Sorry for being a bit tardy with this review, dear readers. Life comes at you fast sometimes, and last week was Formula One-like.
Only the hardiest of prospect hunters could really offer an evaluation of the Blue Jays picks on Days Two and Three. It’s during that time that teams look to scoop up players who may have slipped through the draft cracks; it’s also time that they also look to building rosters at their short season affiliates for the Day One guys to play with. At the same time, as Director of Amateur Scouting Steve Sanders told us last year, every player they select had someone who believed in them enough to convince the team to draft them. That’s how you come up with a Kevin Pillar in the 32nd round, a Danny Barnes in the 35th, and Chavez Young in the 39th.
A quick review of several sources suggests that the Blue Jays had a decent draft, particularly on the first day. Selecting Texas prep teammates Jordan Groshans and Adam Kloffenstein may have been a bit of a coup, but there were other picks that observers centered out. Jim Callis of MLB Pipeline feels that Florida HS SS Addison Barger, taken in the 6th round, ” has a strong arm and the potential for at least average tools across the board.” Carlos Collazo of Baseball America is even more sold on Barger’s ceiling, saying he “has solid tools across the board, impressive bat speed and a high baseball IQ.”
Over at Fangraphs, Eric Longehagen and Kylie McDaniel were enthused about 8th rounder Joey Murray, he of the deceptive delivery and high K totals, predicting that he, “could turn into a Yusmeiro Petit type who makes fringe stuff work due to an invisiball.”
Our good friend Jeff Ellis, who probably knows as much about the draft pool as any scouting director, listed a couple of names that jumped out at him, starting with Murray’s Kent State teammate, RHP Austin Havekost. Ellis says that Havekost is, “a player I had seen a bunch, good velocity and size.” At 6’4″/220, he throws in the low 90s and can hit 95, and seems to profile as a back end of the bullpen guy. Havekost also has what BA calls a “sharp” split-change and a slider, and that, “He pounds the strike zone with both offspeed offerings and pitches with above-average control.”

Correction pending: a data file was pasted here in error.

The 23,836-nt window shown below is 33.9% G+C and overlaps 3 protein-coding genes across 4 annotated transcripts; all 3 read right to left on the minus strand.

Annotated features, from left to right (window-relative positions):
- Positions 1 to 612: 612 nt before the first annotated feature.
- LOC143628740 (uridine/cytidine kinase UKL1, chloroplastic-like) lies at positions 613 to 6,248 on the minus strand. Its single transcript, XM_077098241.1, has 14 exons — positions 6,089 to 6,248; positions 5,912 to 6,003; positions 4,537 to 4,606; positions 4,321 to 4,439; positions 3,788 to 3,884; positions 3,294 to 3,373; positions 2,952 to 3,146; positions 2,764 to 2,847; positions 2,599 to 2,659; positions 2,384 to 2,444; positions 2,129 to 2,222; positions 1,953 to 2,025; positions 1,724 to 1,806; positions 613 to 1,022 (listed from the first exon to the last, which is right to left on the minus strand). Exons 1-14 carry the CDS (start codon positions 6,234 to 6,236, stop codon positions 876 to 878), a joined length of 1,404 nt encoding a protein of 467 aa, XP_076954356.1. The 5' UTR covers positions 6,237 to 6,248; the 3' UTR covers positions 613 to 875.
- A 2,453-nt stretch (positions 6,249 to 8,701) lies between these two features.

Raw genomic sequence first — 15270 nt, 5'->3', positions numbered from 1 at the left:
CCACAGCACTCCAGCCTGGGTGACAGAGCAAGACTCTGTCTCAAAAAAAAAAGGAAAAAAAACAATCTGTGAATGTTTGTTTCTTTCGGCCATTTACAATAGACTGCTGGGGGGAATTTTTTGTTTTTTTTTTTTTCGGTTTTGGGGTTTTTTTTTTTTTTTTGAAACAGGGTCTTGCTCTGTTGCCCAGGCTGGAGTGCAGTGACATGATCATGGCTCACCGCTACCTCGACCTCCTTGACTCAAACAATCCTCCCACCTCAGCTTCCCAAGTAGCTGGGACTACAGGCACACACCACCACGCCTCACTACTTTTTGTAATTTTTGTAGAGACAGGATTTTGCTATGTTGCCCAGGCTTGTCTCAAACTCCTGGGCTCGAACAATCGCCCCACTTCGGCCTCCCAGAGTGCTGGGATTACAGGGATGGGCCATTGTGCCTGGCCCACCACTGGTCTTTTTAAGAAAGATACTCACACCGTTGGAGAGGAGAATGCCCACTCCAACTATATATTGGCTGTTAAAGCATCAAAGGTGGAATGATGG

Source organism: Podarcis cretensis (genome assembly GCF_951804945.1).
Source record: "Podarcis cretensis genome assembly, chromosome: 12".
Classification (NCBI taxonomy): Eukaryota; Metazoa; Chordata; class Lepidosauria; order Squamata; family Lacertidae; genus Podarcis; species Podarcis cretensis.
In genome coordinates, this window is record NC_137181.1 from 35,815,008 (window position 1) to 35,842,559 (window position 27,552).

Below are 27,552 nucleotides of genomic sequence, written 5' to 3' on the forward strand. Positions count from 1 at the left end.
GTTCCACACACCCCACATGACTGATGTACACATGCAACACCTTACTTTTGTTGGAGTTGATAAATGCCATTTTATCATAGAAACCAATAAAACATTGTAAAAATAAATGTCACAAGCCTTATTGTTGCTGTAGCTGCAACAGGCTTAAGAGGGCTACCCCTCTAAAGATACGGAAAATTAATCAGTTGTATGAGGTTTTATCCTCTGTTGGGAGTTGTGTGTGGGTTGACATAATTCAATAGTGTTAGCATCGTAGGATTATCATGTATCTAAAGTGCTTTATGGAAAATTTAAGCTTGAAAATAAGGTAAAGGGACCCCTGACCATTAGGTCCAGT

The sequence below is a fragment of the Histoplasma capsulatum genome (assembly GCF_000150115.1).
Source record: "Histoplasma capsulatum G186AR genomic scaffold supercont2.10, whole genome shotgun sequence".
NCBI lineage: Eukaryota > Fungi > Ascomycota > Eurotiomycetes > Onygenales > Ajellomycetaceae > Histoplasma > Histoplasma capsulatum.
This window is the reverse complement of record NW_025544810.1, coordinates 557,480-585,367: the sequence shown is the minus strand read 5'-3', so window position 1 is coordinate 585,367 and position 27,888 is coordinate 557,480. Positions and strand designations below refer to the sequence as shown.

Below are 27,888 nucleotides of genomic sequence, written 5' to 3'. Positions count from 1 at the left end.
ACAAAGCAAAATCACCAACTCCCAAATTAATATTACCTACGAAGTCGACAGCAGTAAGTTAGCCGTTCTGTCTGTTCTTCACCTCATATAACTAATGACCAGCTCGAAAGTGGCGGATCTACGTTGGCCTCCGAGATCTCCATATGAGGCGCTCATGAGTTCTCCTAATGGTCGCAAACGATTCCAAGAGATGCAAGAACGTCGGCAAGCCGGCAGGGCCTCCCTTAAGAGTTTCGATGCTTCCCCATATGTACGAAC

There are many stories about Wake Forest 3B John Aiello, who the Blue Jays took in the 14th round. A legendary high school slugger, Aiello hit 20 HR as a sophomore, but had a poor draft year season. That sounds like a similar scenario to Ryan Noda, who was taken in the 15th round last year, and after being named the Appy League MVP last year, has started to heat up for Lansing. As Ellis puts it, Aiello has, “Big power, but horrible pitch recognition.”
Toronto selected a number of middle infielders, and Ellis singled out 20th round pick Vinnie Capra from Richmond, who he says, “is undersized and from a small school, but was really good back to back years in Atlantic 10, type of guy who makes a ton of sense as a day 3 gamble. There are reasons he is there, but also are reasons he could find success.”
Finally, Ellis mentioned 30th round pick Cobi Johnson from Florida State, son of the Blue Jays bullpen coach and longtime minor league instructor. Ellis says of Johnson:
I thought he would be drafted out of high school as a first rounder. Turns 23 this year, struggled in college but did miss bats the last two years. Maybe hope he can straightened out and turn into a reliever.
There are likely several other names that stood out to others, but these are several intriguing players who are worth a follow. We won’t know, of course, how successful this draft will be for several years, and we don’t know how many of these players will reach MLB, but it will probably only be a handful. The fun is in watching their development, and seeing how far they can go. The draft is more than an educated guess, but not a lot more. Teams can follow players for several years, get to know them, and analyze the growing mountain of data that’s coming from college programs, but ultimately no one can predict a player’s maturity, and their ability to overcome adversity. Many wash out at short season, but if a player reaches full season ball and manages to stick around for at least a season there, you have to consider that a small victory for the prospect, and a small success for the team.